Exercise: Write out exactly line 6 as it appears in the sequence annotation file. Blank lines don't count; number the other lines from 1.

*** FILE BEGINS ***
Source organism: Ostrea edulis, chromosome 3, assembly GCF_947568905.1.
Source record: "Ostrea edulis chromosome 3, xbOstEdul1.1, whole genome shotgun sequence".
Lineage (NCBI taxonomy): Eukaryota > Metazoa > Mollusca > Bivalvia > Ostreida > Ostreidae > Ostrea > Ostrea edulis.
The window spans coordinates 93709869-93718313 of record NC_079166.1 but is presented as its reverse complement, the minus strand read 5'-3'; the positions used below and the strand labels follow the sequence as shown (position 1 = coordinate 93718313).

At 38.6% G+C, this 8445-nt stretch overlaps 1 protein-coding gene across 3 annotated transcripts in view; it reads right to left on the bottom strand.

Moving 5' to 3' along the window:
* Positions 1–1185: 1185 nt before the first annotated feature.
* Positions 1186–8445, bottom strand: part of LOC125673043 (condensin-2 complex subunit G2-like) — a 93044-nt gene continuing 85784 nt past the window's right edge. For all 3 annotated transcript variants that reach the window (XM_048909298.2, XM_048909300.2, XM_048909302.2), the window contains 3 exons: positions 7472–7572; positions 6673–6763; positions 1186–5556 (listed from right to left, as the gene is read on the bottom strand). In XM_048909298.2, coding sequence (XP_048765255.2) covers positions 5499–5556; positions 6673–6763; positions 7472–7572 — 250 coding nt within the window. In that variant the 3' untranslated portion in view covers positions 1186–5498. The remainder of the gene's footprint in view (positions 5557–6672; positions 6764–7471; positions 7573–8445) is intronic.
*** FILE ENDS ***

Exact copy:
Moving 5' to 3' along the window: